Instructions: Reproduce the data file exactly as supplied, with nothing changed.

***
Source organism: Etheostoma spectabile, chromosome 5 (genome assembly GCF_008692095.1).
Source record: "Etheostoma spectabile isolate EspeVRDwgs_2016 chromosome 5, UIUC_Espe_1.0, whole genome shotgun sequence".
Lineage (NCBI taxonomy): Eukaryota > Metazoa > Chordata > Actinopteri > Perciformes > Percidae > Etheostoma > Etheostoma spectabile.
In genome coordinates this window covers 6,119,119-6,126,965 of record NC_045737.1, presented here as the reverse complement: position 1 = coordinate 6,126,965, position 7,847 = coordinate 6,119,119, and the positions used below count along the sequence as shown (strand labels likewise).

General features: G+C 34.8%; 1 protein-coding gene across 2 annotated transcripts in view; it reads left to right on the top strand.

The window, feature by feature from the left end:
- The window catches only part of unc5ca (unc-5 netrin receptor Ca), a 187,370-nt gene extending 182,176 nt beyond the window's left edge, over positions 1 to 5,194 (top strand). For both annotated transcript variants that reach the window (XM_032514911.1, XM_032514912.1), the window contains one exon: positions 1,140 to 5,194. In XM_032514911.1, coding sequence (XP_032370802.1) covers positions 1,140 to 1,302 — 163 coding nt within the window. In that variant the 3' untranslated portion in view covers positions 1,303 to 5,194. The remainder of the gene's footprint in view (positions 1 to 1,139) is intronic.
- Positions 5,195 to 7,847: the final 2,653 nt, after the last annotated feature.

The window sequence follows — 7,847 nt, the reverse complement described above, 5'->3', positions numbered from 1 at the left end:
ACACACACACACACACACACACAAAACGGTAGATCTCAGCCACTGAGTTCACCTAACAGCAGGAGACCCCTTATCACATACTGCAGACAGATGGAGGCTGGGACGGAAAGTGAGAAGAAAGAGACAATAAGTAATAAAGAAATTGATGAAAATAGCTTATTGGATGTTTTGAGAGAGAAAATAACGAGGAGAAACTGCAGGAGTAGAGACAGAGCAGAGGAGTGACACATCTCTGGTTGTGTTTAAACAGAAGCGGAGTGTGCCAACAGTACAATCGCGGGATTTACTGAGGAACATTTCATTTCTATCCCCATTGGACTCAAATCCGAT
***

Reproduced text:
Source organism: Etheostoma spectabile, chromosome 5 (genome assembly GCF_008692095.1).
Source record: "Etheostoma spectabile isolate EspeVRDwgs_2016 chromosome 5, UIUC_Espe_1.0, whole genome shotgun sequence".
Lineage (NCBI taxonomy): Eukaryota > Metazoa > Chordata > Actinopteri > Perciformes > Percidae > Etheostoma > Etheostoma spectabile.
In genome coordinates this window covers 6,119,119-6,126,965 of record NC_045737.1, presented here as the reverse complement: position 1 = coordinate 6,126,965, position 7,847 = coordinate 6,119,119, and the positions used below count along the sequence as shown (strand labels likewise).

General features: G+C 34.8%; 1 protein-coding gene across 2 annotated transcripts in view; it reads left to right on the top strand.

The window, feature by feature from the left end:
- The window catches only part of unc5ca (unc-5 netrin receptor Ca), a 187,370-nt gene extending 182,176 nt beyond the window's left edge, over positions 1 to 5,194 (top strand). For both annotated transcript variants that reach the window (XM_032514911.1, XM_032514912.1), the window contains one exon: positions 1,140 to 5,194. In XM_032514911.1, coding sequence (XP_032370802.1) covers positions 1,140 to 1,302 — 163 coding nt within the window. In that variant the 3' untranslated portion in view covers positions 1,303 to 5,194. The remainder of the gene's footprint in view (positions 1 to 1,139) is intronic.
- Positions 5,195 to 7,847: the final 2,653 nt, after the last annotated feature.

The window sequence follows — 7,847 nt, the reverse complement described above, 5'->3', positions numbered from 1 at the left end:
ACACACACACACACACACACACAAAACGGTAGATCTCAGCCACTGAGTTCACCTAACAGCAGGAGACCCCTTATCACATACTGCAGACAGATGGAGGCTGGGACGGAAAGTGAGAAGAAAGAGACAATAAGTAATAAAGAAATTGATGAAAATAGCTTATTGGATGTTTTGAGAGAGAAAATAACGAGGAGAAACTGCAGGAGTAGAGACAGAGCAGAGGAGTGACACATCTCTGGTTGTGTTTAAACAGAAGCGGAGTGTGCCAACAGTACAATCGCGGGATTTACTGAGGAACATTTCATTTCTATCCCCATTGGACTCAAATCCGAT